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Title: Perception and representation of temporally patterned odour stimuli in the mammalian olfactory bulb
Author: Erskine, A.
Awarding Body: UCL (University College London)
Current Institution: University College London (University of London)
Date of Award: 2018
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Sensory stimuli in natural environments are dynamic and complex. The neural circuits of sensory systems in the brain are therefore adapted to extract meaningful information from this dynamic input. An attractive model system for understanding how such sensory input is processed in neural circuits is the mammalian olfactory bulb (OB). The OB has a convenient dorsal anatomical location for e.g. probe implantation, viral delivery and a well-defined circuit architecture. Furthermore, olfaction in rodent models is extremely behaviourally salient and OB circuit function can therefore be efficiently investigated in the context of behavioural response. Historically, investigation of OB function has focused on encoding of odour quality, utilising static, square pulse stimuli to explore this problem. This is in stark contrast to odour transmission in natural environments, which is governed by the chaotic structure of air turbulence, creating odour plumes. There are a number of lines of evidence suggesting that temporal information in odour plumes – the fluctuations in odour concentration within this structure – can be behaviourally relevant for olfactory based navigation and odour scene segmentation. I here posit that temporal correlations in concentration for mixtures of odours transmitted in plumes are a potential mechanism by which animals identify odour objects: mixtures of odours emanating from a common source. Using neuronal imaging, high-throughput behavioural methods, high-speed odour delivery and physical recording of odour plume dynamics, I show that temporal correlations exist between pairs of odours emanating from the same source; that mice can perceive this correlation structure and that temporal correlation is represented in the output cells of the olfactory bulb. These results indicate that mammalian olfaction operates at a higher temporal bandwidth than previously thought, and that detection of temporal features in odour signals may represent a potential mechanism for olfactory scene segmenetation.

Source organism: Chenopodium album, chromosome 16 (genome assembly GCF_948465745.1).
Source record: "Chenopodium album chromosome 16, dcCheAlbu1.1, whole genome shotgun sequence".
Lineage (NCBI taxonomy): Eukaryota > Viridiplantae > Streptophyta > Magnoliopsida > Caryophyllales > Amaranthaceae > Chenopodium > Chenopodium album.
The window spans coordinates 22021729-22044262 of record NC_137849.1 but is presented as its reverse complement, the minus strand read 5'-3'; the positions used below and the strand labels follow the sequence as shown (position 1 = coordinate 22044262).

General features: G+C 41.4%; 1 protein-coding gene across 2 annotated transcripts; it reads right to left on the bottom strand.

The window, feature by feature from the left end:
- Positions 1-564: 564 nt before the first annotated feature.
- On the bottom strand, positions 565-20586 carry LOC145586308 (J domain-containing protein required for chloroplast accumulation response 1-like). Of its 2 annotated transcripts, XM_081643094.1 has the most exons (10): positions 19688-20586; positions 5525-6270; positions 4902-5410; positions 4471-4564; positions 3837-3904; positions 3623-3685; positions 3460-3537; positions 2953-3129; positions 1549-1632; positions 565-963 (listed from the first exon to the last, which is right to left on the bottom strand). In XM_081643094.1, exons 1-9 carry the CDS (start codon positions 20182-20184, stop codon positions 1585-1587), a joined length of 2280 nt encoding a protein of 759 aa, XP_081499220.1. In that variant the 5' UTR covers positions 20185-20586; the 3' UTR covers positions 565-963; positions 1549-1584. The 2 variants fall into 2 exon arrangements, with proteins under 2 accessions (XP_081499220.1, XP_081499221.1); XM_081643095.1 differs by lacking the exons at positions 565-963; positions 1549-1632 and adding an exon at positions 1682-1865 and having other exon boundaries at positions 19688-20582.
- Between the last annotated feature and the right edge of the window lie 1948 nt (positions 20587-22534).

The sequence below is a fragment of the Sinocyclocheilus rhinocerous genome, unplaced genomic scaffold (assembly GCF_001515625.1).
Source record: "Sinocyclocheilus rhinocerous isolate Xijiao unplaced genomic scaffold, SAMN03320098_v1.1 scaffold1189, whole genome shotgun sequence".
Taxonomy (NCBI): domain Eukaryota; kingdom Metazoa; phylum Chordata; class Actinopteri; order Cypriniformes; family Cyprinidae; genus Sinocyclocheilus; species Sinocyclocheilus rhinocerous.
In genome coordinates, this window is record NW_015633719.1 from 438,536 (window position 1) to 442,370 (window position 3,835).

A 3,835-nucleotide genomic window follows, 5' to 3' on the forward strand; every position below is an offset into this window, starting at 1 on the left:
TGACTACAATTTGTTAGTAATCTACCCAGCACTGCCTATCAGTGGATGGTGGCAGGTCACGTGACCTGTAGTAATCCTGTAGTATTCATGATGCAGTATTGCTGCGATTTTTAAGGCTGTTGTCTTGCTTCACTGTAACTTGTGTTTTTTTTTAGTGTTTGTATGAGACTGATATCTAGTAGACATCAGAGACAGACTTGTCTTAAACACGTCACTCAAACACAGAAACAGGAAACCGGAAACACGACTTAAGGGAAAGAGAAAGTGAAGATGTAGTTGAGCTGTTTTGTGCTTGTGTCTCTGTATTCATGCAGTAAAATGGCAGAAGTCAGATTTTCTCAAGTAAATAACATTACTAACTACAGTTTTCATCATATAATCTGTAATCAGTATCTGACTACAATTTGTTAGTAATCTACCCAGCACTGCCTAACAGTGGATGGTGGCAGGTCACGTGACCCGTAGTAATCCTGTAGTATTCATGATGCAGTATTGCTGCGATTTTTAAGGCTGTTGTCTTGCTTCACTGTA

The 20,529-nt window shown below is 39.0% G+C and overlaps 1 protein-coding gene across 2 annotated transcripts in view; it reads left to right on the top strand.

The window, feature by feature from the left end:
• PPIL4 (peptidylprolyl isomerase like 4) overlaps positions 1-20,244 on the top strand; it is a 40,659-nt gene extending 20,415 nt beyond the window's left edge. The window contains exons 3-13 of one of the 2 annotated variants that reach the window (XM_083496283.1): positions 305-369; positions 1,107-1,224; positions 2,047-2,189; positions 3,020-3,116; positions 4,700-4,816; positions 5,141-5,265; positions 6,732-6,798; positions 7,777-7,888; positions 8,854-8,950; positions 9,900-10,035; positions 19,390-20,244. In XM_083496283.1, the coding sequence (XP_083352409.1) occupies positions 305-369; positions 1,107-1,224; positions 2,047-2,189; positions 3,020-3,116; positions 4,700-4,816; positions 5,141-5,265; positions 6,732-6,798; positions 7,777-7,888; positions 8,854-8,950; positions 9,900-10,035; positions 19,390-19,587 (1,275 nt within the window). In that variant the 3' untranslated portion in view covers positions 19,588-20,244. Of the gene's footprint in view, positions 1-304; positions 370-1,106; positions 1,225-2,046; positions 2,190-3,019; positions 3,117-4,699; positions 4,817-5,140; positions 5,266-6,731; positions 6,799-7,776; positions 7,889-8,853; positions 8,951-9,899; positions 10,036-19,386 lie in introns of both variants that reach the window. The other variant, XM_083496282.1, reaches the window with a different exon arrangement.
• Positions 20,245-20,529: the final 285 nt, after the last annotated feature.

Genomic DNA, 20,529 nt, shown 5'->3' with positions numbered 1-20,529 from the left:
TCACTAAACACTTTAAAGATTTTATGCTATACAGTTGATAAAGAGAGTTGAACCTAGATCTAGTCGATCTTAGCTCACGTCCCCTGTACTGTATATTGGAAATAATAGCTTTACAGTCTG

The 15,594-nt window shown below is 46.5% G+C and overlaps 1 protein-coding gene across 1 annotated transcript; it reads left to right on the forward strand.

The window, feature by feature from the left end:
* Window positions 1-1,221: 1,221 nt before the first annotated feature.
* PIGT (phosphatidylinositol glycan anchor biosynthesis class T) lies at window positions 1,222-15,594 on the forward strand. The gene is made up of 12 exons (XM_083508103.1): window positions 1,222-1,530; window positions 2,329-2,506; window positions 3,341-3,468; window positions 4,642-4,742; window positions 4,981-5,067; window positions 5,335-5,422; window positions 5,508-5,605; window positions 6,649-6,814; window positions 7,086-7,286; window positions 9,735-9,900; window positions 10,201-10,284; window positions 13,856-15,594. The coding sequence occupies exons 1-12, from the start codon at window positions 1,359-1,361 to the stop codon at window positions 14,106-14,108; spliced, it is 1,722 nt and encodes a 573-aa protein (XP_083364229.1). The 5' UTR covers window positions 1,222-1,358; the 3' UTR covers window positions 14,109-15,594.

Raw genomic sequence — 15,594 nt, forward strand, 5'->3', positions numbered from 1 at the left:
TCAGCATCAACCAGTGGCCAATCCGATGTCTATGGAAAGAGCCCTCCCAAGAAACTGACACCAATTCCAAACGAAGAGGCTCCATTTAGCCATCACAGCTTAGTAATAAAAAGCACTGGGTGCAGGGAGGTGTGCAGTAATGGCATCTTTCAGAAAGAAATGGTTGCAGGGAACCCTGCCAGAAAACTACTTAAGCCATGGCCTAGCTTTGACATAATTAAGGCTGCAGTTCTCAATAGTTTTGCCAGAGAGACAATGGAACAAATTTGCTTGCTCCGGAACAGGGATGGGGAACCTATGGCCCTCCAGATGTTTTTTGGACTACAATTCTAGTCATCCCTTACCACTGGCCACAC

Supervisor: Not available Sponsor: Not available
Qualification Name: Thesis (Ph.D.) Qualification Level: Doctoral
EThOS ID:  DOI: Not available